Segments in this Video

Boys: Introduction (01:47)


Pedro Noguera states that Latinos are the fastest growing population. He believes that education is a means to break the cycle of poverty. Young Latino boys share their expectations.

Eduardo (01:54)

Eduardo lives in San Diego, Ca. He and his siblings joined a gang; Eduardo expected to be a drug dealer. Noguera discusses the "Latino dropout problem."

Gustavo (01:42)

Gustavo lives in Griffin, GA. He wants to go to college but is undocumented; he considered dropping out of high school. Patricia Gandara emphasizes the importance of school engagement.

Juan (01:14)

Juan lives in Lawrence, MA. He used school as an escape and tried to distract people from his sexuality; he considered dropping out.

Family Breakdown (04:03)

Eduardo's gang issues began in middle school; preteens often emulate older siblings. Eduardo's father, Fausto came to the U.S. to give his children an education; hard work kept Eduardo's parents away from home.

Gang Family (01:04)

Luis Rodriguez joined a gang at age 11. He discusses key elements that lead to gang involvement.

Entering the U.S. Through the Desert (03:52)

Gustavo recalls coming to the U.S.; he struggled with the language barrier. Gustavo was frustrated at his inability to go to college. His friend recalls learning he was undocumented.

Struggle for Education (01:13)

Advice Columnist Angy Rivera shares her feelings about being undocumented and unable to attend college.

Juan's Challenges in High School (03:15)

Juan and his mother Ana discuss coming to Lawrence, MA. Juan recalls struggling to learn English and "coming out" his freshman year.

Struggle with Sexuality (01:06)

Poet Richard Blanco pretended to be straight and did not connect with his peers in high school.

Eduardo's New Partnership (04:03)

Christopher Yanov introduced Eduardo to a program that helps kids get into college; Eduardo eventually became an employee. After enrolling, Eduardo got into trouble and faced jail time.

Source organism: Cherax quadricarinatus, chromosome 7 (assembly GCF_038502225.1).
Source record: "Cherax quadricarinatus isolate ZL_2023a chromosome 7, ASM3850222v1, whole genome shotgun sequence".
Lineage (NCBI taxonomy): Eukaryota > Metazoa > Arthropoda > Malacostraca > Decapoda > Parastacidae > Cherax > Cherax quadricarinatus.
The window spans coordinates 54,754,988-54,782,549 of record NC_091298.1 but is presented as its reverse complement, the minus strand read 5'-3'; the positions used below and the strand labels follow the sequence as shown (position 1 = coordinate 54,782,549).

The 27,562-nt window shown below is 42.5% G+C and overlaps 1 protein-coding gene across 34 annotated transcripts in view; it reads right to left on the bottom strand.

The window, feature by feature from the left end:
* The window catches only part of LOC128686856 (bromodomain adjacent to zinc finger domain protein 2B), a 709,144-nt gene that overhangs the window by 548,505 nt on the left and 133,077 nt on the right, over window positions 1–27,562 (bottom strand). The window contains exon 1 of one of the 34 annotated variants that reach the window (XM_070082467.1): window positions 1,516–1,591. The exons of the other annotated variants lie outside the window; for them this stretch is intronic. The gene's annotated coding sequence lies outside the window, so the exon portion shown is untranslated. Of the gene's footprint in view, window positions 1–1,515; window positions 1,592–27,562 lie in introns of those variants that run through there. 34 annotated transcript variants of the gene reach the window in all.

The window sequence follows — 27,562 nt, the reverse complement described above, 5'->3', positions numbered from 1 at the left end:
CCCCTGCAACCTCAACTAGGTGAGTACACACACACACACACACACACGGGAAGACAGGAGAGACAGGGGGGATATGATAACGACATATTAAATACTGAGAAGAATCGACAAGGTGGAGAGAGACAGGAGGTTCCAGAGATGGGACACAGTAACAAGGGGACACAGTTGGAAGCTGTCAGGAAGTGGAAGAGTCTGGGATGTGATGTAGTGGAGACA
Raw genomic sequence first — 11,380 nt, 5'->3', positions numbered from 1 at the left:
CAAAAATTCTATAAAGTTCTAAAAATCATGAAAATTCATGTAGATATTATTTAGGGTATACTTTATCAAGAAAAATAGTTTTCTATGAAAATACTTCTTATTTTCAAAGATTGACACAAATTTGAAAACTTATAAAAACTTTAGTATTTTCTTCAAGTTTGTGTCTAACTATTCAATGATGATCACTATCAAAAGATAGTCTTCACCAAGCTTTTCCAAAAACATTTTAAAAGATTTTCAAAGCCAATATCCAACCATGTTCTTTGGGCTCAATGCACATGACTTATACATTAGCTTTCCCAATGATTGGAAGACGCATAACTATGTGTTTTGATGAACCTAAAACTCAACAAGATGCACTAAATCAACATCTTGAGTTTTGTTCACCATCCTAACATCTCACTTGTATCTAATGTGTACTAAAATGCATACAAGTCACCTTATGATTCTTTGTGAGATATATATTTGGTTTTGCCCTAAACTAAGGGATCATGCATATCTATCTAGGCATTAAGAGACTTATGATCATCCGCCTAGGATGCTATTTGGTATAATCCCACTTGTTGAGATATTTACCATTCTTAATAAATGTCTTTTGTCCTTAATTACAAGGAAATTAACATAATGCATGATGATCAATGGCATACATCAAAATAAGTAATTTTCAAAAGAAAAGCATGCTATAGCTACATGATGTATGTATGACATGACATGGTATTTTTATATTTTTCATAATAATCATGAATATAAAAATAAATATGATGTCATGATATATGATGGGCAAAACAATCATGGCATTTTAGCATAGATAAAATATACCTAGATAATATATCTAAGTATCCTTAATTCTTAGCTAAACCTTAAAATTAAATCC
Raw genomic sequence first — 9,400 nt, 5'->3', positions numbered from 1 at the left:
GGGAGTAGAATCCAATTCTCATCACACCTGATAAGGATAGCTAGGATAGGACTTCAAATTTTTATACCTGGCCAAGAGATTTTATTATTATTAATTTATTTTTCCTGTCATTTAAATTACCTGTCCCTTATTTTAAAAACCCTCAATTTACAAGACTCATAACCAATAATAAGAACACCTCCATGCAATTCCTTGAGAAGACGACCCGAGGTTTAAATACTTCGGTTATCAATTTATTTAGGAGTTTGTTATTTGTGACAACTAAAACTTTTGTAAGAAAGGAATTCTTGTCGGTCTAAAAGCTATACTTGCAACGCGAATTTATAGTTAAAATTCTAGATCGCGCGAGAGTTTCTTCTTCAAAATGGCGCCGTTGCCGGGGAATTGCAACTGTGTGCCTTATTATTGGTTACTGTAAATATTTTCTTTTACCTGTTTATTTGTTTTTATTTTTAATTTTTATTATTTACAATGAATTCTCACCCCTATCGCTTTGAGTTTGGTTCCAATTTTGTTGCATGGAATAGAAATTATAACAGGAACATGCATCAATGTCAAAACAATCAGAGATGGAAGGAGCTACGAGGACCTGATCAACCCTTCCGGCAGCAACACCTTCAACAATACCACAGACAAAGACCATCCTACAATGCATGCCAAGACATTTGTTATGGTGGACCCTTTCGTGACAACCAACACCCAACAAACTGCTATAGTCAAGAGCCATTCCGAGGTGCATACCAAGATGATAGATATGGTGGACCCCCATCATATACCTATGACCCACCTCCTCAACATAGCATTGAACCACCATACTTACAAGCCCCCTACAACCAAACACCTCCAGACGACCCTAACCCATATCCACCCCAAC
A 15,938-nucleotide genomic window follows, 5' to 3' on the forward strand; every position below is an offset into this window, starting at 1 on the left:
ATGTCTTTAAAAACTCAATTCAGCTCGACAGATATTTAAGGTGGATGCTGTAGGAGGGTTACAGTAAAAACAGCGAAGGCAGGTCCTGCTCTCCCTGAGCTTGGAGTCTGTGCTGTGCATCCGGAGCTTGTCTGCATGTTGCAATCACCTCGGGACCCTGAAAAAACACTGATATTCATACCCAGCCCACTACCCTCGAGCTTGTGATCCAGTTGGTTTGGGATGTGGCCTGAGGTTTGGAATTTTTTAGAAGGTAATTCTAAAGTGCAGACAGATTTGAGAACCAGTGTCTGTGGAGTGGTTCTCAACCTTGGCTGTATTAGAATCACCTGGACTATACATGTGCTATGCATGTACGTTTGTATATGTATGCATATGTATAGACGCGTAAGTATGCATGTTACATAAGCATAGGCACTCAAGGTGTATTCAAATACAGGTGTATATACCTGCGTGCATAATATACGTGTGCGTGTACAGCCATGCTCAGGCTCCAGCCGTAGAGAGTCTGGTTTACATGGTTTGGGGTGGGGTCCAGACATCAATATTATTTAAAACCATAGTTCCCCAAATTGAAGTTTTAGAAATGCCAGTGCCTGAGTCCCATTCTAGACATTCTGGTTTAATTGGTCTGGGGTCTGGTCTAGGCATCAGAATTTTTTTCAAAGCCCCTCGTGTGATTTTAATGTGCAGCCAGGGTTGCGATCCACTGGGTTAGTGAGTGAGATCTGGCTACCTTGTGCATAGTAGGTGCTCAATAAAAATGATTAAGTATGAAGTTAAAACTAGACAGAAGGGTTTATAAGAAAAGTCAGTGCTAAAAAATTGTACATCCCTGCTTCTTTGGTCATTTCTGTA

Dream Act (03:19)

Gustavo considered dropping out of high school; he was the first of his family to graduate. After high school, he searched for a way to attend college and joined the fight to provide undocumented students with a path to education.

Freedom in Dance (03:31)

Dance helped Juan overcome sad moments and express himself; he created a choreography that expresses his "coming out." Juan had a difficult time telling his mother he was gay.

Finding Confidence with Theater (00:56)

Actor Wilmer Valderrama was bullied in school. Theater helped him find a voice.

Facing Jail Time (04:59)

Eduardo worked hard to get good grades and stay out of jail. He earned a spot in an academic connection program at UCSD. Eduardo studied psychology and helps students in the Reality Changers program.

Finding a Mentor (01:07)

Former mayor Antonio Villaraigosa dropped out of high school. He found a mentor, returned to school, and attended college.

Academic Outcasts (03:44)

The Dream Act was defeated in 2010. Freedom University allows undocumented students to have the college experience; Gustavo prepares to attend the school.

Dignity and Education (01:08)

Education correspondent Claudio Sanchez shares the message his mother gave about education.

Contributing to the Community (04:34)

Juan explains why he loves living in Lawrence, MA. He works on a student newspaper promoting positive things in Lawrence. Juan wins a dance competition.

Fighting for Education (03:47)

Eduardo graduated college and helps students in his community. Gustavo encourages students to be active in the Latino community. Juan graduates high school.

Credits: Boys (00:43)

Credits: Boys

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Part of the Series : The Graduates/Los Graduados
3-Year Streaming Price: $169.95



This episode profiles three young Latinos who have overcome enormous challenges, through the help of family, friends and community organizations, en route to completing their education. Eduardo Corona’s parents moved to San Diego from Mexico to ensure that their children would get a good education. But because both parents worked long hours, Eduardo and his siblings were often unsupervised and soon fell into a life of gangs and violence. Gustavo Madrigal of Griffin, Georgia started school in the U.S. in fifth grade, after being brought from Mexico by his undocumented parents. Juan Bernabe came to Lawrence, Massachusetts from the Dominican Republic with his mother at age 11. In his freshman year, he came out as gay. Distributed by PBS Distribution.

Length: 54 minutes

Item#: FMK93442

Copyright date: ©2014

Closed Captioned

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